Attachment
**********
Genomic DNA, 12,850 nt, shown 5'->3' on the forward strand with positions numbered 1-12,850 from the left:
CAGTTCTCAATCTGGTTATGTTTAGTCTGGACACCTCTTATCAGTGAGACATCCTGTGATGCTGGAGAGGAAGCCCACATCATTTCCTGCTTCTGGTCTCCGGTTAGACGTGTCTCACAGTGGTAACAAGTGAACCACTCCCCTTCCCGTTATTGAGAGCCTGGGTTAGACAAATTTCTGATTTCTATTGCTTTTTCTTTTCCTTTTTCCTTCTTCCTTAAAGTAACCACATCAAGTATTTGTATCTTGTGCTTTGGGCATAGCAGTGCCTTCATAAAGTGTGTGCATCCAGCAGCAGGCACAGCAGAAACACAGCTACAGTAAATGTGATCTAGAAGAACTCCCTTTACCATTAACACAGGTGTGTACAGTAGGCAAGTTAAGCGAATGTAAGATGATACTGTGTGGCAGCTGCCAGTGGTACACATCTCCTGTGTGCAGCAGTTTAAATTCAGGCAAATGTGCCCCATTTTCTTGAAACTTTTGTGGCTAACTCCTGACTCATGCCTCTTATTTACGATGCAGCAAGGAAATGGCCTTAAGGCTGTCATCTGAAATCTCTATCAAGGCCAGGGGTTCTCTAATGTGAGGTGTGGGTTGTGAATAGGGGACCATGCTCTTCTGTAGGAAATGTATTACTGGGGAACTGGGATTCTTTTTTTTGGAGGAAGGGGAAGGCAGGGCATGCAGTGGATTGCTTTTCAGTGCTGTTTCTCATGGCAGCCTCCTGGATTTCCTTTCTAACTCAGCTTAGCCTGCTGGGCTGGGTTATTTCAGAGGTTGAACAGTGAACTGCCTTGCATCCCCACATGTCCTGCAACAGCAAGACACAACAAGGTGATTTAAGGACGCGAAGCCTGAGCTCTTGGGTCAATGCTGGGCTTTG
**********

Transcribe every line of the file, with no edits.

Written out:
Genomic DNA, 12,850 nt, shown 5'->3' on the forward strand with positions numbered 1-12,850 from the left:
CAGTTCTCAATCTGGTTATGTTTAGTCTGGACACCTCTTATCAGTGAGACATCCTGTGATGCTGGAGAGGAAGCCCACATCATTTCCTGCTTCTGGTCTCCGGTTAGACGTGTCTCACAGTGGTAACAAGTGAACCACTCCCCTTCCCGTTATTGAGAGCCTGGGTTAGACAAATTTCTGATTTCTATTGCTTTTTCTTTTCCTTTTTCCTTCTTCCTTAAAGTAACCACATCAAGTATTTGTATCTTGTGCTTTGGGCATAGCAGTGCCTTCATAAAGTGTGTGCATCCAGCAGCAGGCACAGCAGAAACACAGCTACAGTAAATGTGATCTAGAAGAACTCCCTTTACCATTAACACAGGTGTGTACAGTAGGCAAGTTAAGCGAATGTAAGATGATACTGTGTGGCAGCTGCCAGTGGTACACATCTCCTGTGTGCAGCAGTTTAAATTCAGGCAAATGTGCCCCATTTTCTTGAAACTTTTGTGGCTAACTCCTGACTCATGCCTCTTATTTACGATGCAGCAAGGAAATGGCCTTAAGGCTGTCATCTGAAATCTCTATCAAGGCCAGGGGTTCTCTAATGTGAGGTGTGGGTTGTGAATAGGGGACCATGCTCTTCTGTAGGAAATGTATTACTGGGGAACTGGGATTCTTTTTTTTGGAGGAAGGGGAAGGCAGGGCATGCAGTGGATTGCTTTTCAGTGCTGTTTCTCATGGCAGCCTCCTGGATTTCCTTTCTAACTCAGCTTAGCCTGCTGGGCTGGGTTATTTCAGAGGTTGAACAGTGAACTGCCTTGCATCCCCACATGTCCTGCAACAGCAAGACACAACAAGGTGATTTAAGGACGCGAAGCCTGAGCTCTTGGGTCAATGCTGGGCTTTG